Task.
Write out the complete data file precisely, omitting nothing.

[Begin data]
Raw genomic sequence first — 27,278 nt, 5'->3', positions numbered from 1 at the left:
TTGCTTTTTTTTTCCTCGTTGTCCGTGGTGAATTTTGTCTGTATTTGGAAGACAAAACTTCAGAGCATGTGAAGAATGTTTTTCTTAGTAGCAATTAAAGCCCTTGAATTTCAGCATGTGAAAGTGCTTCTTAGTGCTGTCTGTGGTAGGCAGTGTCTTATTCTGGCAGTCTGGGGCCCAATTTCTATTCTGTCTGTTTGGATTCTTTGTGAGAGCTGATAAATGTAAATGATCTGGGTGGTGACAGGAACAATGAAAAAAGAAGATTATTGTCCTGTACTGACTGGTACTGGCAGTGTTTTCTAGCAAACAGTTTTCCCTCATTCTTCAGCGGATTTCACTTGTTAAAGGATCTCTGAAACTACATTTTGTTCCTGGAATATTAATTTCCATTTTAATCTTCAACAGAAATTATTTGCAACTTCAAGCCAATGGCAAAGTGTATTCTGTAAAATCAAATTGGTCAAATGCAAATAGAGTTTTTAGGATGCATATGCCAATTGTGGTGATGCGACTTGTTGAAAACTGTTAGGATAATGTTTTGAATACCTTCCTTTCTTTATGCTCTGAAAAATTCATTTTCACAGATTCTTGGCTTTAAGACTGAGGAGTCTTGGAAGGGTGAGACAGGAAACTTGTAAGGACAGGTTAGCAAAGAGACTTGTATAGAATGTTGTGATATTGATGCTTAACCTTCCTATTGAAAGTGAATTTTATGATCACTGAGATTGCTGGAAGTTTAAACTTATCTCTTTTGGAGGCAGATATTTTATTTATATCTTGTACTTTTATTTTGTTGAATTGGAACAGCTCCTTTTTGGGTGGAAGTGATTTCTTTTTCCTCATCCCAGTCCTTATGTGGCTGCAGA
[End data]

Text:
Raw genomic sequence first — 27,278 nt, 5'->3', positions numbered from 1 at the left:
TTGCTTTTTTTTTCCTCGTTGTCCGTGGTGAATTTTGTCTGTATTTGGAAGACAAAACTTCAGAGCATGTGAAGAATGTTTTTCTTAGTAGCAATTAAAGCCCTTGAATTTCAGCATGTGAAAGTGCTTCTTAGTGCTGTCTGTGGTAGGCAGTGTCTTATTCTGGCAGTCTGGGGCCCAATTTCTATTCTGTCTGTTTGGATTCTTTGTGAGAGCTGATAAATGTAAATGATCTGGGTGGTGACAGGAACAATGAAAAAAGAAGATTATTGTCCTGTACTGACTGGTACTGGCAGTGTTTTCTAGCAAACAGTTTTCCCTCATTCTTCAGCGGATTTCACTTGTTAAAGGATCTCTGAAACTACATTTTGTTCCTGGAATATTAATTTCCATTTTAATCTTCAACAGAAATTATTTGCAACTTCAAGCCAATGGCAAAGTGTATTCTGTAAAATCAAATTGGTCAAATGCAAATAGAGTTTTTAGGATGCATATGCCAATTGTGGTGATGCGACTTGTTGAAAACTGTTAGGATAATGTTTTGAATACCTTCCTTTCTTTATGCTCTGAAAAATTCATTTTCACAGATTCTTGGCTTTAAGACTGAGGAGTCTTGGAAGGGTGAGACAGGAAACTTGTAAGGACAGGTTAGCAAAGAGACTTGTATAGAATGTTGTGATATTGATGCTTAACCTTCCTATTGAAAGTGAATTTTATGATCACTGAGATTGCTGGAAGTTTAAACTTATCTCTTTTGGAGGCAGATATTTTATTTATATCTTGTACTTTTATTTTGTTGAATTGGAACAGCTCCTTTTTGGGTGGAAGTGATTTCTTTTTCCTCATCCCAGTCCTTATGTGGCTGCAGA